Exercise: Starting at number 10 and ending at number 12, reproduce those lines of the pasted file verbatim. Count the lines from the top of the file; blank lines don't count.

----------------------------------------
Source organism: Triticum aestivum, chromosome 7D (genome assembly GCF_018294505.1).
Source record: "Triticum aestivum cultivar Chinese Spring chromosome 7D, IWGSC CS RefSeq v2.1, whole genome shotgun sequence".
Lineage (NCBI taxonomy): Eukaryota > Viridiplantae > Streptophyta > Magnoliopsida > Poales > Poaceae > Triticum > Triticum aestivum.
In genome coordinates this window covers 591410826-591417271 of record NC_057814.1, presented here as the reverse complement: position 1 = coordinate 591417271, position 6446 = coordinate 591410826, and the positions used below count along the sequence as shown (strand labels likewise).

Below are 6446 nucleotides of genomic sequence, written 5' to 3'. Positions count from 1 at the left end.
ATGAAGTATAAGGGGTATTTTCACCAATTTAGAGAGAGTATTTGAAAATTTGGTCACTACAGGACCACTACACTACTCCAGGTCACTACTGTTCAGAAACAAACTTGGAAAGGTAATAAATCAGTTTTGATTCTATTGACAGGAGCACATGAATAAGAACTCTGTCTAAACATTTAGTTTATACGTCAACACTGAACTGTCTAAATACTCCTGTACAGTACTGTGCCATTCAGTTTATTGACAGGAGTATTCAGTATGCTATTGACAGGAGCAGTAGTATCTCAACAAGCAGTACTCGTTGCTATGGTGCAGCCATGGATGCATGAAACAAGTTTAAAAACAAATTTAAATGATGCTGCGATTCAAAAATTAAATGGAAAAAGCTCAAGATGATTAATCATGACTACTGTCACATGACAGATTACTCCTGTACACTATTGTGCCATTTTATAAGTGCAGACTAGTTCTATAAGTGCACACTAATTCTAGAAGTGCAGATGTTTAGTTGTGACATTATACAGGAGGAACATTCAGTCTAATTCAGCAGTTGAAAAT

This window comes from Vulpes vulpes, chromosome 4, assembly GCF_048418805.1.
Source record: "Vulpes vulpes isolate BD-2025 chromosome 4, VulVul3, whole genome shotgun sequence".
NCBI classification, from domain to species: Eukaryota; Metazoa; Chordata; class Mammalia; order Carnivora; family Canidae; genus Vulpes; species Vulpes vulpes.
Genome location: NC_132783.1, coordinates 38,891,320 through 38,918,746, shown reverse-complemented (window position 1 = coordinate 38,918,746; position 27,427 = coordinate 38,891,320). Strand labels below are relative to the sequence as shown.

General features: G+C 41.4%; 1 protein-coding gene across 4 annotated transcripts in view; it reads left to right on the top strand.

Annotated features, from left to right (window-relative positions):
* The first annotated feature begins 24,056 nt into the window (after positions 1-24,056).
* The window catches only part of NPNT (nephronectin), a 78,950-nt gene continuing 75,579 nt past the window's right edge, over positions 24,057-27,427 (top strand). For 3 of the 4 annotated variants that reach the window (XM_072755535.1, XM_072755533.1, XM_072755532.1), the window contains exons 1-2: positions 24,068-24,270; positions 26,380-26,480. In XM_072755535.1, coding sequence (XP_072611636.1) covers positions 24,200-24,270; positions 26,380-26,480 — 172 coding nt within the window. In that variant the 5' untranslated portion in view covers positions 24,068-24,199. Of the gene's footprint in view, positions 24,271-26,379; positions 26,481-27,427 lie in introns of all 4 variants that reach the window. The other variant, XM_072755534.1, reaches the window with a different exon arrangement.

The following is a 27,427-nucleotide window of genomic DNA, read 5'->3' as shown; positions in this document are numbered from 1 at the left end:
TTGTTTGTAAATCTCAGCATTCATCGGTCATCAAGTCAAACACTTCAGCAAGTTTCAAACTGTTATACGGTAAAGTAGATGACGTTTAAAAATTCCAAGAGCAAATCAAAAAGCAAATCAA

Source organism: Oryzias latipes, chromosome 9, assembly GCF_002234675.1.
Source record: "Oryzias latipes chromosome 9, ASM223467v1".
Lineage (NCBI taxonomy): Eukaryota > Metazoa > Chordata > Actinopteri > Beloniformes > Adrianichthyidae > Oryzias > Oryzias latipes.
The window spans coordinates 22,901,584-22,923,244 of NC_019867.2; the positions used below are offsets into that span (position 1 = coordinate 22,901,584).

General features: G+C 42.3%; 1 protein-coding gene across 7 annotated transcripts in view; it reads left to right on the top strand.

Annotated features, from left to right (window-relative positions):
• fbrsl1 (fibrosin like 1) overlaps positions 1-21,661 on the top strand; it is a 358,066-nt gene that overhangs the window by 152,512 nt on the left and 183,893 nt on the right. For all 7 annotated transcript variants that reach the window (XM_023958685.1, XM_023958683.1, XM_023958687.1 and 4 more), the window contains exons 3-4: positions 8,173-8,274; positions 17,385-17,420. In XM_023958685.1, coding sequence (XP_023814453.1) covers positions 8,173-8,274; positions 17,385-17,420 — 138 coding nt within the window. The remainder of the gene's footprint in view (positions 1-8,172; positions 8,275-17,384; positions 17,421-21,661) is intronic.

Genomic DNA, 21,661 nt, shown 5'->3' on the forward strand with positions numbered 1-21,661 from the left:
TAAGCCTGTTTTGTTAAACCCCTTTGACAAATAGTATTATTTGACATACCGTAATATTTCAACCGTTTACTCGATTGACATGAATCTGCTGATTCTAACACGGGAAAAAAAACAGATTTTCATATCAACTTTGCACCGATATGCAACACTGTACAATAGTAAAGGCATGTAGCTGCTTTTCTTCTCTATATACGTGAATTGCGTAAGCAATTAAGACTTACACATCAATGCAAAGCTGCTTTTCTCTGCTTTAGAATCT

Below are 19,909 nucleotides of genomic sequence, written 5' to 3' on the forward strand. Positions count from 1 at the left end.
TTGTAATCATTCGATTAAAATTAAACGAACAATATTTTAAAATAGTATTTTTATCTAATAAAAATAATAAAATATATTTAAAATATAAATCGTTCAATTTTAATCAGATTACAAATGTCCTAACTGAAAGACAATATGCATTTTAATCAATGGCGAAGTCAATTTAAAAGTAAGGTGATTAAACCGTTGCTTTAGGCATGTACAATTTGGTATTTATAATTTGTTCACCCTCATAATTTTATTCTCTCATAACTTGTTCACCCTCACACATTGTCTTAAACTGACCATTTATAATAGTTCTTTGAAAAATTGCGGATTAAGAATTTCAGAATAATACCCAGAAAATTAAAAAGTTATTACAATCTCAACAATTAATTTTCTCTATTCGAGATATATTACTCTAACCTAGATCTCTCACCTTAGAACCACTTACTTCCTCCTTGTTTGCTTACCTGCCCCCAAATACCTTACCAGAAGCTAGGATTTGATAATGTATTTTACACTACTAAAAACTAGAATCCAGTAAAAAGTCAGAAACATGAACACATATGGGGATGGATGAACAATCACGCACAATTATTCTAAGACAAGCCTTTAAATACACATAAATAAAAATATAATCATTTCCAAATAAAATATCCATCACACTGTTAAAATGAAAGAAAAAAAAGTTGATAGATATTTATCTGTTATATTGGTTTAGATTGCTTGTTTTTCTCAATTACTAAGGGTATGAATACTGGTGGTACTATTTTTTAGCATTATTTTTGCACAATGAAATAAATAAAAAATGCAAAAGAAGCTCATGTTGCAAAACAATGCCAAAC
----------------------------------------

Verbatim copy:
Genome location: NC_132783.1, coordinates 38,891,320 through 38,918,746, shown reverse-complemented (window position 1 = coordinate 38,918,746; position 27,427 = coordinate 38,891,320). Strand labels below are relative to the sequence as shown.

General features: G+C 41.4%; 1 protein-coding gene across 4 annotated transcripts in view; it reads left to right on the top strand.

Annotated features, from left to right (window-relative positions):